'A sinister parasite on the community': Dr S R Chamley (part 1)
An audacious early-20thC 'cancer quack' scammed thousands of dollars from vulnerable patients
Catherine Nevin’s death certificate stated that she died of cancer. The 33-year-old woman from Wells, Nevada, had consulted cancer specialist Dr S R Chamley and undergone surgery at his office in Third Street, San Francisco in February 1903. Within a week, she was dead.
Mrs Nevin’s husband and his brother worked out there was more to this tragic event than Chamley would admit. After appealing to the Coroner, they discovered that the certificate should have read ‘Death by haemorrhage, due to operative wound.’ Chamley had effectively killed her.
Samuel Ricket Chamley (1852-1920) was one of San Francisco’s most ruthless medical scammers – and that’s saying something, as the Daily Nevada Star estimated that the city teemed with at least 700 quacks in 1903. His long career brought him hundreds of thousands of dollars, all fleeced from people either suffering from cancer or vulnerable to persuasion that they had it. The fact that he had a genuine medical degree, achieved in 1884 at Keokuk in Iowa, helped him get away with it for so long.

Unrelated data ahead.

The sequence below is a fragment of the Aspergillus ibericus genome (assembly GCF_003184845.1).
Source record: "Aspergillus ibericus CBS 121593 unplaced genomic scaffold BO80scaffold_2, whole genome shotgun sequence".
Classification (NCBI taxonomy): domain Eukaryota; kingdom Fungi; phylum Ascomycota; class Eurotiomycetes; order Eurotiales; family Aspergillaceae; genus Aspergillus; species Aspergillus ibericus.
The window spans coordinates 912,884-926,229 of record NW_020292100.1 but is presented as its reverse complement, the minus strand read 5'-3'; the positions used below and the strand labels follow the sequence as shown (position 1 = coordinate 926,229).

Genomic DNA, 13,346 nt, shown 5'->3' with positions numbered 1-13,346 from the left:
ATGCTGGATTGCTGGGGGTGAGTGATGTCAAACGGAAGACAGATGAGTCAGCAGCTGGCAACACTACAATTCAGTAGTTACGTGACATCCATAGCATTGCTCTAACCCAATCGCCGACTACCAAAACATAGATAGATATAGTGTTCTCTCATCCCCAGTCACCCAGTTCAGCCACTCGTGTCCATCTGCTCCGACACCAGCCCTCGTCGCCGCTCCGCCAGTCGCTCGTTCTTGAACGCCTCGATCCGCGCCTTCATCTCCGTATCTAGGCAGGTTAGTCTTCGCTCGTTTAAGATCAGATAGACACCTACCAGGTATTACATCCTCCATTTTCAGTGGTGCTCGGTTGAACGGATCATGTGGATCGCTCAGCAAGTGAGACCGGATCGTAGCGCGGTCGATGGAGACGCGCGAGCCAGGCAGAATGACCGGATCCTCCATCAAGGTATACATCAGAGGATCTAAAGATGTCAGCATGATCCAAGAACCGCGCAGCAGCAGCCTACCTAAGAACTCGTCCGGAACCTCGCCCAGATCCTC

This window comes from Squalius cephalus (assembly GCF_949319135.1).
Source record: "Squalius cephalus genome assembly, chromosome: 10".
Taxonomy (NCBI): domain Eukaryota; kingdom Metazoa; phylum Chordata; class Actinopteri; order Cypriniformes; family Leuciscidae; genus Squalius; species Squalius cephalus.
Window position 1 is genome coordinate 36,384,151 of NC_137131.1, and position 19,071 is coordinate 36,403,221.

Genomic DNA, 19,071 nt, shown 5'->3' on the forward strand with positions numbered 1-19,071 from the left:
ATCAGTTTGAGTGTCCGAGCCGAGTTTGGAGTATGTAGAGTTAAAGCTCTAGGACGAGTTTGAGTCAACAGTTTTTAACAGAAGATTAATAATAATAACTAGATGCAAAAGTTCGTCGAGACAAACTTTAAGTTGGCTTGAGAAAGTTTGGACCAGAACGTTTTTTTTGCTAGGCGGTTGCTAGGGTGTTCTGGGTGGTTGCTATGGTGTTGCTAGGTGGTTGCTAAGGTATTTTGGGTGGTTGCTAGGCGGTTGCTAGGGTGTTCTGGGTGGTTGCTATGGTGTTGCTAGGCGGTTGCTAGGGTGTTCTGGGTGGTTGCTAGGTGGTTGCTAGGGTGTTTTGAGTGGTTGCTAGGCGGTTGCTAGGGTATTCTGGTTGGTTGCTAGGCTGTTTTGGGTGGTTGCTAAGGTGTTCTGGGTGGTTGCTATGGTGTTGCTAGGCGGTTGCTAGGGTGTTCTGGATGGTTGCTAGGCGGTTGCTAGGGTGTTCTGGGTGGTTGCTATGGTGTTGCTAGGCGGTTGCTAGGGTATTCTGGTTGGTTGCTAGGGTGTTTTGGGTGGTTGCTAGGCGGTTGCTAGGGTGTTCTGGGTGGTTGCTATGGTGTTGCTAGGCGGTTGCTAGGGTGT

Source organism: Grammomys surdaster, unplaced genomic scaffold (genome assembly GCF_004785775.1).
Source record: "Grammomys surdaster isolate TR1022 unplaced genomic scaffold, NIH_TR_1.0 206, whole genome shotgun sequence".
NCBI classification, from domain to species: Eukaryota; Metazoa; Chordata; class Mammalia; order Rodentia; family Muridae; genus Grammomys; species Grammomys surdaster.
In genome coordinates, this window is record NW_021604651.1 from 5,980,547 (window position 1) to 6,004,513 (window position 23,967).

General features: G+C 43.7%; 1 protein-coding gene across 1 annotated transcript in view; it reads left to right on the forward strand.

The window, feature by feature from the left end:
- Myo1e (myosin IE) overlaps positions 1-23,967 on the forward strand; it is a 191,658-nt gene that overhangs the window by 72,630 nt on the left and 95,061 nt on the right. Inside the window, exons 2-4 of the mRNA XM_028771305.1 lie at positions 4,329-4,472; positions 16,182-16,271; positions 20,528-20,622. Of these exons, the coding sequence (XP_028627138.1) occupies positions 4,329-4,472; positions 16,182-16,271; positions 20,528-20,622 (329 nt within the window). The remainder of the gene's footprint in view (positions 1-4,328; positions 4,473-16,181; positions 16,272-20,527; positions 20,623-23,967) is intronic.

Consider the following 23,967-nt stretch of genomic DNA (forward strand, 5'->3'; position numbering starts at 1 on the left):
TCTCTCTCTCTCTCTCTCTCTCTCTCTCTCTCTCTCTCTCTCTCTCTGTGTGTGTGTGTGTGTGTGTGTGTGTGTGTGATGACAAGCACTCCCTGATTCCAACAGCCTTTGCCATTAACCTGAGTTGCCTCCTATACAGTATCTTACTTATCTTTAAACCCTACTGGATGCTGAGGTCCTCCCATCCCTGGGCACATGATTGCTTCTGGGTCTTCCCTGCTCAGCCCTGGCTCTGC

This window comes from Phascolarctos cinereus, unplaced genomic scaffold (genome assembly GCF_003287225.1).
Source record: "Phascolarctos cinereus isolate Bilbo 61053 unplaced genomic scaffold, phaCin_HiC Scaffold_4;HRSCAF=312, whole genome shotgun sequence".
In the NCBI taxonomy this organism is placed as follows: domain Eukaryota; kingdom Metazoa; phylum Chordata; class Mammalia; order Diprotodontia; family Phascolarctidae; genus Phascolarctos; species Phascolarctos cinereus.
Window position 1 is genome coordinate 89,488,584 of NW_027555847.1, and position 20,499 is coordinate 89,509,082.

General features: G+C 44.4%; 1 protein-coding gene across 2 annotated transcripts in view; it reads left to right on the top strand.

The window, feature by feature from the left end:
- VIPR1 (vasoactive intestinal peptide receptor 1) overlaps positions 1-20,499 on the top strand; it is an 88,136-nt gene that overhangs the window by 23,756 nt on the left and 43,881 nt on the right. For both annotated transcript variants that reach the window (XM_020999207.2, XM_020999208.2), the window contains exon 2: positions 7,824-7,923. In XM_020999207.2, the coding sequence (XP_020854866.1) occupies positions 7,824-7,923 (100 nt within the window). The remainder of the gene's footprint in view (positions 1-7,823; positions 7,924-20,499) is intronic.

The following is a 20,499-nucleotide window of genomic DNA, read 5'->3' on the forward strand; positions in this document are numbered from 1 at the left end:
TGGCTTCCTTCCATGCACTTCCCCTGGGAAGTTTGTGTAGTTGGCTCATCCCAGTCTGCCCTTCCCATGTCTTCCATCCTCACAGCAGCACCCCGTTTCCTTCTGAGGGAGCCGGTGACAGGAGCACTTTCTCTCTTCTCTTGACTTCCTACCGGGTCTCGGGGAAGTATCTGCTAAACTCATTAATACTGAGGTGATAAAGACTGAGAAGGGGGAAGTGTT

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In court before the Coroner’s jury, Chamley appeared ‘wearing a Transvaal gem as large as a 10-cent piece and a somewhat faded professional silk hat.’ When questioned why he did not ligate the thoracic artery, he said he couldn’t find it, so had tried to stem the bleeding with pressure. (The San Francisco Call and Post, 12 Feb 1903.)
He was subsequently charged with the manslaughter of Mrs Nevin, but the case was thrown out due to lack of evidence. He did lose his licence to practise but was soon taking out huge newspaper advertisements crowing about being exonerated from charges brought by ‘jealous physicians, aided and abetted by a discharged employee.’ (SF Examiner, 3 May 1903)